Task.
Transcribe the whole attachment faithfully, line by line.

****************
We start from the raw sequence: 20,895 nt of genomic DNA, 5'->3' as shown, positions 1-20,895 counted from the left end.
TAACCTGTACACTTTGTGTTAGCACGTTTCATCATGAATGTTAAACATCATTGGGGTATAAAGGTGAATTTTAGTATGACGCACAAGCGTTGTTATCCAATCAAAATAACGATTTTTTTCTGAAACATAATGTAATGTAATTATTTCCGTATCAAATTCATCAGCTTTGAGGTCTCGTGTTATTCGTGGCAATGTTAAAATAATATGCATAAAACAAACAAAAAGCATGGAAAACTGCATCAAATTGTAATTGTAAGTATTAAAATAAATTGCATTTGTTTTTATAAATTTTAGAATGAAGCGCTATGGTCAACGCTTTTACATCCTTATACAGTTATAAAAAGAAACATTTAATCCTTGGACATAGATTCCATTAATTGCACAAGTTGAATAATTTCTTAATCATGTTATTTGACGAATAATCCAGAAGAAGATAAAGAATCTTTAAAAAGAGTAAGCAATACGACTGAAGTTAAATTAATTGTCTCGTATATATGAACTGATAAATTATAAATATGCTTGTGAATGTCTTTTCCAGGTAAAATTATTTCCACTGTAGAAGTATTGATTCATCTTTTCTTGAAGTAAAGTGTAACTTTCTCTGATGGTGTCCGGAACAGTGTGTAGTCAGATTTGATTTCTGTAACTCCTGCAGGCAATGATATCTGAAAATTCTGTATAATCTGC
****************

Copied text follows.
We start from the raw sequence: 20,895 nt of genomic DNA, 5'->3' as shown, positions 1-20,895 counted from the left end.
TAACCTGTACACTTTGTGTTAGCACGTTTCATCATGAATGTTAAACATCATTGGGGTATAAAGGTGAATTTTAGTATGACGCACAAGCGTTGTTATCCAATCAAAATAACGATTTTTTTCTGAAACATAATGTAATGTAATTATTTCCGTATCAAATTCATCAGCTTTGAGGTCTCGTGTTATTCGTGGCAATGTTAAAATAATATGCATAAAACAAACAAAAAGCATGGAAAACTGCATCAAATTGTAATTGTAAGTATTAAAATAAATTGCATTTGTTTTTATAAATTTTAGAATGAAGCGCTATGGTCAACGCTTTTACATCCTTATACAGTTATAAAAAGAAACATTTAATCCTTGGACATAGATTCCATTAATTGCACAAGTTGAATAATTTCTTAATCATGTTATTTGACGAATAATCCAGAAGAAGATAAAGAATCTTTAAAAAGAGTAAGCAATACGACTGAAGTTAAATTAATTGTCTCGTATATATGAACTGATAAATTATAAATATGCTTGTGAATGTCTTTTCCAGGTAAAATTATTTCCACTGTAGAAGTATTGATTCATCTTTTCTTGAAGTAAAGTGTAACTTTCTCTGATGGTGTCCGGAACAGTGTGTAGTCAGATTTGATTTCTGTAACTCCTGCAGGCAATGATATCTGAAAATTCTGTATAATCTGC